The experience of protesters in Libya proved to be the opposite of their counterparts in Egypt and Tunisia.
After Egypt's President Mubarak fell, many assumed that all you had to do was organise using social media, occupy, push hard and the hollow regime would fall.
Colonel Gaddafi had other ideas.
He was determined to crush the revolution.
Jeremy Bowen hears from some of those who were caught up in the conflict
Bowen first met Salem al-Faturi at a funeral for someone who had been killed after government forces opened fire on protesters in a suburb of Tripoli.
The regime's use of killings, beatings, arbitrary arrests and torture provoked violent resistance.
Salem, an accountant with Price Waterhouse Coopers, became a gun-runner and describes how he would buy weapons, which were stole from a military warehouse, and smuggle them through army checkpoints, hidden inside his car door.
He still keeps a Kalashnikov in the boot of his car, together with two home-made pipe bombs.
Everybody in Libya, Salim says, is interested in weapons now.
Jeremy Bowen was among the last journalists to interview Colonel Gaddafi.
He describes how he was rushed to a secret location by one of the Colonel's nephews.
The BBC journalist stopped to ask if he could put on a suit.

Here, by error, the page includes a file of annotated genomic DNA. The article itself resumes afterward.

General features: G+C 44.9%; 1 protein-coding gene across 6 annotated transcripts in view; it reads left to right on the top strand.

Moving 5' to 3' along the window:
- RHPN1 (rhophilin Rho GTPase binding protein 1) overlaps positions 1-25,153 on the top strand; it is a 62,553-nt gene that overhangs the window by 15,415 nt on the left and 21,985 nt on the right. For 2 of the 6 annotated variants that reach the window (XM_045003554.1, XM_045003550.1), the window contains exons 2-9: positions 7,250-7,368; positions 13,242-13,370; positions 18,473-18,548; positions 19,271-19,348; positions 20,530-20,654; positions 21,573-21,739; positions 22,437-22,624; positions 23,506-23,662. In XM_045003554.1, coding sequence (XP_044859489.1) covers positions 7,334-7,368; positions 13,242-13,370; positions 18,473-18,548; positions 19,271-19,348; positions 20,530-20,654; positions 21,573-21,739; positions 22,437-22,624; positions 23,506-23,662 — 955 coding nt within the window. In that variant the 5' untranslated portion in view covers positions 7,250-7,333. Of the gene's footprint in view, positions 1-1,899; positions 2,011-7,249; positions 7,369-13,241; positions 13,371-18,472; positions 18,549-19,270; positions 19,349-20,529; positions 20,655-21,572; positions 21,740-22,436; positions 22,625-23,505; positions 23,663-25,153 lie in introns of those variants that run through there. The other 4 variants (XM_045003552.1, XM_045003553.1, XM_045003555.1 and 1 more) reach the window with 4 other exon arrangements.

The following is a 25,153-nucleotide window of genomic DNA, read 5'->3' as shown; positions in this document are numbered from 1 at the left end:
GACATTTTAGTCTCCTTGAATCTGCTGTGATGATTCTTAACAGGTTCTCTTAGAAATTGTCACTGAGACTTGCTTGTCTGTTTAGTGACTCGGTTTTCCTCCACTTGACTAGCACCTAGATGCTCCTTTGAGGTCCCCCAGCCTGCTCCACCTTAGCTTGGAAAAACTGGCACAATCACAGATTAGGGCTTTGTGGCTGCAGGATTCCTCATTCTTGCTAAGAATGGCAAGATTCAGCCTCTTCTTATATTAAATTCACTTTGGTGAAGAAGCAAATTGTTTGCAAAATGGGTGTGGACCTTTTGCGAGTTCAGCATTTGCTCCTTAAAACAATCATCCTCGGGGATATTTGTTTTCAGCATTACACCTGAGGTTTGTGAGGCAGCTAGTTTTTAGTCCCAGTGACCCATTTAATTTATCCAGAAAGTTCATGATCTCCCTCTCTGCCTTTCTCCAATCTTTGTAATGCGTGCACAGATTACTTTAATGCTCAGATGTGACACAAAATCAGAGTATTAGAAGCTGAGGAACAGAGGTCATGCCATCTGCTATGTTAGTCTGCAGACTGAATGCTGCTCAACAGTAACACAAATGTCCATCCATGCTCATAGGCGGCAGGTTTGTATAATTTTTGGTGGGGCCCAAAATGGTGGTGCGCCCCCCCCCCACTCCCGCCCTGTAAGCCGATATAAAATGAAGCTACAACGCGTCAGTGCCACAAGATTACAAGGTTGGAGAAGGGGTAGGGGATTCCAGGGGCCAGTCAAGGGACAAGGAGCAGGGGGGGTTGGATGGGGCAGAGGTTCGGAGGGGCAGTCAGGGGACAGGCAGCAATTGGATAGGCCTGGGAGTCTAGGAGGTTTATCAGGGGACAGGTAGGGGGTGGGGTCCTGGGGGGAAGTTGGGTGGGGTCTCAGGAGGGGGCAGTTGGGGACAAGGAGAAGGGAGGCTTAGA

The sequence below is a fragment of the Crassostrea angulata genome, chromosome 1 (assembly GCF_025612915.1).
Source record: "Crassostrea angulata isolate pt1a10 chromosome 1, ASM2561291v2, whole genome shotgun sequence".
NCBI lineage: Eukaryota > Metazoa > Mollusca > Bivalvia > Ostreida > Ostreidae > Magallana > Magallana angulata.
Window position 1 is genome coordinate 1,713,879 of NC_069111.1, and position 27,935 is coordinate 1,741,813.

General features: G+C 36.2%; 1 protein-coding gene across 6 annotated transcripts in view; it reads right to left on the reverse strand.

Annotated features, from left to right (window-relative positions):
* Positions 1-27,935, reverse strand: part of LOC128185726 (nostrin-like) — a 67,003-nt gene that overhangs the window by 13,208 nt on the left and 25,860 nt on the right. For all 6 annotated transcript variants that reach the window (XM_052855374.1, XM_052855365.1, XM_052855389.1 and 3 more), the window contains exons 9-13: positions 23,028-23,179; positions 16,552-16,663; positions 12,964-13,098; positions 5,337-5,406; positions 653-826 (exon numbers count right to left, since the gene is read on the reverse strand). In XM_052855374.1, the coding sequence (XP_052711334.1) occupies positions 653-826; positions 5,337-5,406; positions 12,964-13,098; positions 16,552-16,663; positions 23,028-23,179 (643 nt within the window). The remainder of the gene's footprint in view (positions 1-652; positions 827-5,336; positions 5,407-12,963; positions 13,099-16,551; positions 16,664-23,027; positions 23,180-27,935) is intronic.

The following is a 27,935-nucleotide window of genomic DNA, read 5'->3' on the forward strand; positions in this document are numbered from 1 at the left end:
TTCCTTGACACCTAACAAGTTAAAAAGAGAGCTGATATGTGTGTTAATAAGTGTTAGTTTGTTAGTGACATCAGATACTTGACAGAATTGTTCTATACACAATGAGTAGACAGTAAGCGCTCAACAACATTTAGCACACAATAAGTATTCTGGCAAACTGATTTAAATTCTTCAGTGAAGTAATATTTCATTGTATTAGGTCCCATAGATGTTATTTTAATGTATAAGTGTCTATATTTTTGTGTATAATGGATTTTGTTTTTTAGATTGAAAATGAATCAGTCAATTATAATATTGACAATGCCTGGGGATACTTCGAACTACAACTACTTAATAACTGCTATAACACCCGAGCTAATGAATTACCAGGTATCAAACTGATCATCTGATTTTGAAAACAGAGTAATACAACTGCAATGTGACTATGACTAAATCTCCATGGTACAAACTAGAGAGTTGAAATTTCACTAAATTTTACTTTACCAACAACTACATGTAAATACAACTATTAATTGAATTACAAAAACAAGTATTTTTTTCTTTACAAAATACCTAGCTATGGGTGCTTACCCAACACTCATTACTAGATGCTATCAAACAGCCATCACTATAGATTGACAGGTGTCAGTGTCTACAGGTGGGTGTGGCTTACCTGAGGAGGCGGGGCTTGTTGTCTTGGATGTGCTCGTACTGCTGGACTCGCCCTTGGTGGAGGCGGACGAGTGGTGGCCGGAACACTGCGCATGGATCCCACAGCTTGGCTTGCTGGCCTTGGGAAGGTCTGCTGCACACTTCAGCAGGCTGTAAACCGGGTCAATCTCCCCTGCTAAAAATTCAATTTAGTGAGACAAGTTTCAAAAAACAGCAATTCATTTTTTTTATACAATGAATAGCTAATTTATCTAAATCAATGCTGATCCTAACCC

'No,' said his minder: 'It's war.
Jeans are fine.' Gaddafi thought that people were prepared to die to protect him.
Some were, but many others were prepared to die to bring him down.
Mohammed al-Ziani was caught attempting to bomb an army checkpoint.
He was taken to Abu Salim, Libya's notorious jail, where he was beaten and tortured along with other opponents of the regime, including lawyers and doctors.
Mohammed goes back to the jail with Jeremy where he says he learnt many things that will help him in life: 'How to be patient, how to not lose faith.
You know beating Gaddafi was something like impossible.
But we was believing it.'
The programme ends with celebrations in the centre of Tripoli in Martyr's Square.
But Gaddafi had his supporters, including a young woman called Noor Saied who helped translate for foreign journalists.
She tells Jeremy Bowen that people still love him but are afraid of saying so.
Producer: Mark Savage.
Stories from the year that changed the face of the Middle East with the BBC's Jeremy Bowen